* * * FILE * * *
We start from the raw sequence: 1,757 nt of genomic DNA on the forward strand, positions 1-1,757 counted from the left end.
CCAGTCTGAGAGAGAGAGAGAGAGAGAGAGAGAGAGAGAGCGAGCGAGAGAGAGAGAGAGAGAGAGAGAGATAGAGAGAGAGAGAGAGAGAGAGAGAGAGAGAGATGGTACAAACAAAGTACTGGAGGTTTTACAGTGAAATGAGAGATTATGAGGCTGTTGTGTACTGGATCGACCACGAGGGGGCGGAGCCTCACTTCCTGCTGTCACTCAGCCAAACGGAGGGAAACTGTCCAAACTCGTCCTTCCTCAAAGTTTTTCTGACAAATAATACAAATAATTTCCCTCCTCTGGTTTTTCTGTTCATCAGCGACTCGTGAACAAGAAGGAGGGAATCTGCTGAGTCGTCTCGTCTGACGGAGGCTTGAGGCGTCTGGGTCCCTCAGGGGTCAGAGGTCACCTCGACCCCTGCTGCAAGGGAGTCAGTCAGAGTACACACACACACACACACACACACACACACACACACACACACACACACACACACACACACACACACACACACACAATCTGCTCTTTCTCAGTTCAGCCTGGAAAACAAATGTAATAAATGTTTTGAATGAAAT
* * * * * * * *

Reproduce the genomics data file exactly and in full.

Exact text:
We start from the raw sequence: 1,757 nt of genomic DNA on the forward strand, positions 1-1,757 counted from the left end.
CCAGTCTGAGAGAGAGAGAGAGAGAGAGAGAGAGAGAGAGCGAGCGAGAGAGAGAGAGAGAGAGAGAGAGATAGAGAGAGAGAGAGAGAGAGAGAGAGAGAGAGATGGTACAAACAAAGTACTGGAGGTTTTACAGTGAAATGAGAGATTATGAGGCTGTTGTGTACTGGATCGACCACGAGGGGGCGGAGCCTCACTTCCTGCTGTCACTCAGCCAAACGGAGGGAAACTGTCCAAACTCGTCCTTCCTCAAAGTTTTTCTGACAAATAATACAAATAATTTCCCTCCTCTGGTTTTTCTGTTCATCAGCGACTCGTGAACAAGAAGGAGGGAATCTGCTGAGTCGTCTCGTCTGACGGAGGCTTGAGGCGTCTGGGTCCCTCAGGGGTCAGAGGTCACCTCGACCCCTGCTGCAAGGGAGTCAGTCAGAGTACACACACACACACACACACACACACACACACACACACACACACACACACACACACACACACACACACACACACAATCTGCTCTTTCTCAGTTCAGCCTGGAAAACAAATGTAATAAATGTTTTGAATGAAAT